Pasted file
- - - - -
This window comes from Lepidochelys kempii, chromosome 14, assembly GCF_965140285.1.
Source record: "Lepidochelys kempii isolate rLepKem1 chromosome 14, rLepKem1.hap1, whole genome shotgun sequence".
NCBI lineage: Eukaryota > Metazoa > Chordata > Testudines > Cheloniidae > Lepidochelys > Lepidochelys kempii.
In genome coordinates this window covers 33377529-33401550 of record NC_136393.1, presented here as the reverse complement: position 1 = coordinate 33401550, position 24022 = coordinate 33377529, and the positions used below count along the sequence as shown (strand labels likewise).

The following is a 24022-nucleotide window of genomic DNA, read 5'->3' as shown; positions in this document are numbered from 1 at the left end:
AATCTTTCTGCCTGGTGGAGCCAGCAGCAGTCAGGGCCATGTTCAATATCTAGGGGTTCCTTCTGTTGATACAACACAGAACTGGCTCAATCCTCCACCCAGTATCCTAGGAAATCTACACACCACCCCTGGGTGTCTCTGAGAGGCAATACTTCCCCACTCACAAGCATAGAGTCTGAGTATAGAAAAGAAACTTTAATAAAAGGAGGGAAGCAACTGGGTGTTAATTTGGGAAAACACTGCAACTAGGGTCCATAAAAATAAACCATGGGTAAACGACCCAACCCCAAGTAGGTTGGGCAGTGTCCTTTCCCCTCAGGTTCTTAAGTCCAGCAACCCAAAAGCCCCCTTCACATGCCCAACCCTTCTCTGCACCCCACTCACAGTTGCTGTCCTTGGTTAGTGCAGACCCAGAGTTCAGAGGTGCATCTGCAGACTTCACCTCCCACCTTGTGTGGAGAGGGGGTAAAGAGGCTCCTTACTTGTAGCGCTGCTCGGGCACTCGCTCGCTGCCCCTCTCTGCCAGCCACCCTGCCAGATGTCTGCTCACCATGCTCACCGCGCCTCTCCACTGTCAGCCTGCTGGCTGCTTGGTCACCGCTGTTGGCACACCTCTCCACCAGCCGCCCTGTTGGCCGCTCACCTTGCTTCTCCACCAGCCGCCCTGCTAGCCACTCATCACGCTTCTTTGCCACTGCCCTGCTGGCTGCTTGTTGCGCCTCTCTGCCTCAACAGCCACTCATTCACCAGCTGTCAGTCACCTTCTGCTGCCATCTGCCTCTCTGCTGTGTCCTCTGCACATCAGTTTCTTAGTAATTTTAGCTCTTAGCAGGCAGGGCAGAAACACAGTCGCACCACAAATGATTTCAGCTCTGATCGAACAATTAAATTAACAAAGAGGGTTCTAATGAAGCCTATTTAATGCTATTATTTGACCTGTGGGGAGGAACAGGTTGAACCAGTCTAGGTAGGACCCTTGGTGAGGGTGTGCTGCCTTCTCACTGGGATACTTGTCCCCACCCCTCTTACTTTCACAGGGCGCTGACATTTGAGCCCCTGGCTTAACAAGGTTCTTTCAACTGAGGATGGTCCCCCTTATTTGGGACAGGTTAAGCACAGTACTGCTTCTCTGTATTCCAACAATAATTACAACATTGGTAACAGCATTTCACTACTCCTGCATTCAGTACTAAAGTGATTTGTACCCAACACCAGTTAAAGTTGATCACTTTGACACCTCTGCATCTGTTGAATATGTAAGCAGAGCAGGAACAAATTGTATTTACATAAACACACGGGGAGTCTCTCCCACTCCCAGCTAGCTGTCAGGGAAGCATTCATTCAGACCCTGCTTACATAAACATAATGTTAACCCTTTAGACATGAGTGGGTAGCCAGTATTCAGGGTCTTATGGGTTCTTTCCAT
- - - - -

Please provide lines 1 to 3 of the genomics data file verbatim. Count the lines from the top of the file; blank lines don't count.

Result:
This window comes from Lepidochelys kempii, chromosome 14, assembly GCF_965140285.1.
Source record: "Lepidochelys kempii isolate rLepKem1 chromosome 14, rLepKem1.hap1, whole genome shotgun sequence".
NCBI lineage: Eukaryota > Metazoa > Chordata > Testudines > Cheloniidae > Lepidochelys > Lepidochelys kempii.